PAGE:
“Katy Didden’s poems take their measure from both personal and geologic time, from knowledge gained through science and that attendant to the heart. With precision and craft reminiscent of Bishop’s Questions of Travel, these are field notes for an earth alive and on the move: torrents, glaciers, volcanoes. Along the way, we visit the site of lovers buried under an avalanche in Innsbruck, the continuous beam of light Yoko Ono built on an island near Reykjavik, and Surtsey, the planet’s newest island. Didden has both a mathematician’s and a poet’s mind, gauging her life against the larger processes, imagining how, in the days before electricity, ‘you could mark your place in the universe/ by how you fit/ among the stars.'” MELISSA KWASNY, author of The Nine Senses.
“Katy Didden’s remarkable first book is distinguished by a wide range of styles poem-to-poem, a dense aural texture as well as masterful use of rhyme generally, and heart. To say the poems have heart might seem surprising considering the Moore-like preponderance of cold scientific diction and Buntingesque physicality–or is it Loy she’s channeling? But Didden humanizes the elemental by making this kind of language sing, and sneaking in moments of emotional depth (about a glacier: ‘Your jaw/ cracks, splits a crevasse./ Little parts of you collapse’). That the book is elegiac (the ‘sky’s brightening is not the sun/ flattering you with its attention,/ just the speed at which you’re spinning west’) makes the sudden switches from iciness to warmth and back resonate all the more. Read the final poem, “Perito Moreno Glacier,” and you’ll have to buy the book.” ELIZABETH ARNOLD, author of Effacement.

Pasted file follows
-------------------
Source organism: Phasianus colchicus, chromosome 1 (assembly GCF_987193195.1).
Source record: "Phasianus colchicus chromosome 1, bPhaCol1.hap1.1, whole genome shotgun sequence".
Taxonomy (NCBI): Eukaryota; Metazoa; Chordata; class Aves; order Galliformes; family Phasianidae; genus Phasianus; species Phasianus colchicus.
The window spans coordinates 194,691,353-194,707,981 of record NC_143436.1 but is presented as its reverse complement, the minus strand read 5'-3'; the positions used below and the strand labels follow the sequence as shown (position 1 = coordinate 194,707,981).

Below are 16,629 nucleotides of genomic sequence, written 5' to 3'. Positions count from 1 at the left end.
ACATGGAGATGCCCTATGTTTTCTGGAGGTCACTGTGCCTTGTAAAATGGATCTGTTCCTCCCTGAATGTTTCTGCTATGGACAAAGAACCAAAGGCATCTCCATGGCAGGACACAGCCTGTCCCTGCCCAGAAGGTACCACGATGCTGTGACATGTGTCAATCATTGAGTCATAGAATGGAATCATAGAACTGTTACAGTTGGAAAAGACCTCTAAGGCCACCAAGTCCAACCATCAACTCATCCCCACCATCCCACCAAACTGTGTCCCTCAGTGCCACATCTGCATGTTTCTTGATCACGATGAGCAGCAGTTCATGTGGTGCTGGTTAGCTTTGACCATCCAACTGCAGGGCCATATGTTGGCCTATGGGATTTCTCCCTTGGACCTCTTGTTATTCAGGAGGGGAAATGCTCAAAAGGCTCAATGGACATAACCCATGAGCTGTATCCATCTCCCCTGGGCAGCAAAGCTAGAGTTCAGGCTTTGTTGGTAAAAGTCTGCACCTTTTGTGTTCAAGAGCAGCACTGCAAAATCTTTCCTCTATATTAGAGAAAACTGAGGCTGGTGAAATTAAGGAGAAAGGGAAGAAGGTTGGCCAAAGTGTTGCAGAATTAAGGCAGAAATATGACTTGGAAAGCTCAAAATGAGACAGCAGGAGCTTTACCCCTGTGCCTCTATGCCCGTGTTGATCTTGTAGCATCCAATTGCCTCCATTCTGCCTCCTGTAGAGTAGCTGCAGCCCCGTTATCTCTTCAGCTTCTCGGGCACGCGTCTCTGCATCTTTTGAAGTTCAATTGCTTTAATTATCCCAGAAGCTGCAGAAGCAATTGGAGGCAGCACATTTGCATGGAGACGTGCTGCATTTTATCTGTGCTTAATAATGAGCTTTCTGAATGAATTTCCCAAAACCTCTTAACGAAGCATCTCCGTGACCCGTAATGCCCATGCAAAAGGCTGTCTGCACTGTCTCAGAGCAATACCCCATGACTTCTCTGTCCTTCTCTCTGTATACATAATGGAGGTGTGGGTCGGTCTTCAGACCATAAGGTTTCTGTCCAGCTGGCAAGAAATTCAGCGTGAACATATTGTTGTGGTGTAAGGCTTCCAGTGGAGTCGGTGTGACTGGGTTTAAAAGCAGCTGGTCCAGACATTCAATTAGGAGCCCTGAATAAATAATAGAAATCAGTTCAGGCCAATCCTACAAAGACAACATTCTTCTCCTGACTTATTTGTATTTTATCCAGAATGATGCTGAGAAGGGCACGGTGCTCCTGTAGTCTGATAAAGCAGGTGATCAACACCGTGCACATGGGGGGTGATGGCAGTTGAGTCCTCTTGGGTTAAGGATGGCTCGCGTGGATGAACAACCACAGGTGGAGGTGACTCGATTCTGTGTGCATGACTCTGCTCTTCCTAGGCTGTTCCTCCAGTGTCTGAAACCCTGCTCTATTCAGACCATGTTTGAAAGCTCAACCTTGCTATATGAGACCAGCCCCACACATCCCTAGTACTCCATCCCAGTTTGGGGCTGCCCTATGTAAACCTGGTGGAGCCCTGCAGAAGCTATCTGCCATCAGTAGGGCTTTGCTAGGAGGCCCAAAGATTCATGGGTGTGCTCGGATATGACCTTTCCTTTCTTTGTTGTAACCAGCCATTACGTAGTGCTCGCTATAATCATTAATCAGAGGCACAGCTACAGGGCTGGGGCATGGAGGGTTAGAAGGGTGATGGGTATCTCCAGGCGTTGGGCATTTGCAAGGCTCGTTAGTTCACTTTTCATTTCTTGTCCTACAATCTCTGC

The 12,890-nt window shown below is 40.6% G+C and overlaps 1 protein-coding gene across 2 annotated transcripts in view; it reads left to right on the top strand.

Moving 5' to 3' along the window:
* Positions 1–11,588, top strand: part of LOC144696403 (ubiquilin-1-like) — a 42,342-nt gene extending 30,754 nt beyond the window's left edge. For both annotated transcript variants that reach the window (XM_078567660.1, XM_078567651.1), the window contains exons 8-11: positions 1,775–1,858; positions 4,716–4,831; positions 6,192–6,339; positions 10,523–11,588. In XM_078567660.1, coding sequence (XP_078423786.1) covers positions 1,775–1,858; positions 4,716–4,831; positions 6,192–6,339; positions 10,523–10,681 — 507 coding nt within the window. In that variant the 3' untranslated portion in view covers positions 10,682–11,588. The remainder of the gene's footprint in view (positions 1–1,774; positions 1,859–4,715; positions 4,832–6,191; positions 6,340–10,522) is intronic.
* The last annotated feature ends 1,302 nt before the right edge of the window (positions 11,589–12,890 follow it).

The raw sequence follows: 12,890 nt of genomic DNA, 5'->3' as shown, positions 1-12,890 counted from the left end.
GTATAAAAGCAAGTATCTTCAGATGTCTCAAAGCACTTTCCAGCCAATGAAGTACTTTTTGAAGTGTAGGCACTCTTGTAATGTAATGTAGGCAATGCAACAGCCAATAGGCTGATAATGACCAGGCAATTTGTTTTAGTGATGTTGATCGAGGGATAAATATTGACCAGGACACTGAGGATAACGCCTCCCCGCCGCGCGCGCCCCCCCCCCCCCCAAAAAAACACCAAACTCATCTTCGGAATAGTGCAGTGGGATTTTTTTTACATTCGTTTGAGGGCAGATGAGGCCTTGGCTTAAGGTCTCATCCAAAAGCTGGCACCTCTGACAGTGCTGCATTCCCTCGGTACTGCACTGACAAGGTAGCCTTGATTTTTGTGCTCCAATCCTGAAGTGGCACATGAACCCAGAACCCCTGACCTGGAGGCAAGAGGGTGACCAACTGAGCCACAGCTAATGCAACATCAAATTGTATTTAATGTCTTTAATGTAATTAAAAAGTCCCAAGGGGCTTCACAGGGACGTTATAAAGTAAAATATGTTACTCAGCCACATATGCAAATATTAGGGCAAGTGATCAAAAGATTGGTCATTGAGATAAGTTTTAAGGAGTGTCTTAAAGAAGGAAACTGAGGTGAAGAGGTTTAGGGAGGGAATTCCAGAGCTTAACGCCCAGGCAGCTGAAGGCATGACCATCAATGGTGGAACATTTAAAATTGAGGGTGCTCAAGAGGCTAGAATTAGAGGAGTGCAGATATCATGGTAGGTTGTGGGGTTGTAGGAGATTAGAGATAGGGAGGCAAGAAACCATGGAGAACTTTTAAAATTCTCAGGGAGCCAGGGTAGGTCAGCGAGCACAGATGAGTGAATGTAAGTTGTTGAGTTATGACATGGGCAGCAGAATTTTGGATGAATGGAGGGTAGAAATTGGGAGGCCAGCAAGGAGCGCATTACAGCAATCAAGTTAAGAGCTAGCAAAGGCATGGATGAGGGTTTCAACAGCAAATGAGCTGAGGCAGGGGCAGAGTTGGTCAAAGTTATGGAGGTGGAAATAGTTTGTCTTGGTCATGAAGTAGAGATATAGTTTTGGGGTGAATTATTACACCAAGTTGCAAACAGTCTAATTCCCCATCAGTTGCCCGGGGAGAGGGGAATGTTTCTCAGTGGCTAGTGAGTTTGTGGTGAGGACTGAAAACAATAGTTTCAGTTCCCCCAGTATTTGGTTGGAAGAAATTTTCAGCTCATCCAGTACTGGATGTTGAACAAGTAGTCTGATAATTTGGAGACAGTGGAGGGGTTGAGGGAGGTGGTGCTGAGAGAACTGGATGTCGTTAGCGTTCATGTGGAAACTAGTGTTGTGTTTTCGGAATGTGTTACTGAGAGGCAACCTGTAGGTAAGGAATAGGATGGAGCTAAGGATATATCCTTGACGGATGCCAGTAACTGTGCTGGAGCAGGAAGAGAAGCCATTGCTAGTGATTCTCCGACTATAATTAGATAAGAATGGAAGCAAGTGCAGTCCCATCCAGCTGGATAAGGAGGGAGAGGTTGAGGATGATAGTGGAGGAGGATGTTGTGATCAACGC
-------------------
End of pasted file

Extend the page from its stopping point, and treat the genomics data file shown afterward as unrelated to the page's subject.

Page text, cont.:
“Informed by uncommon attention to what is manifest–the earth, its flora, its fauna, and its famously slippery slopes–Didden presses, with no less energy, into what isn’t seen, but is suspected. Didden’s is a capacious voice, able at once to deliver both wit and wonder, canny insight and meditative mystery. This is the approach to a poetic vocation–a lush and laden lyric vividly voiced–that keeps me reading, and keeps me smiling as I do so.” SCOTT CAIRNS, author of Compass of Affection.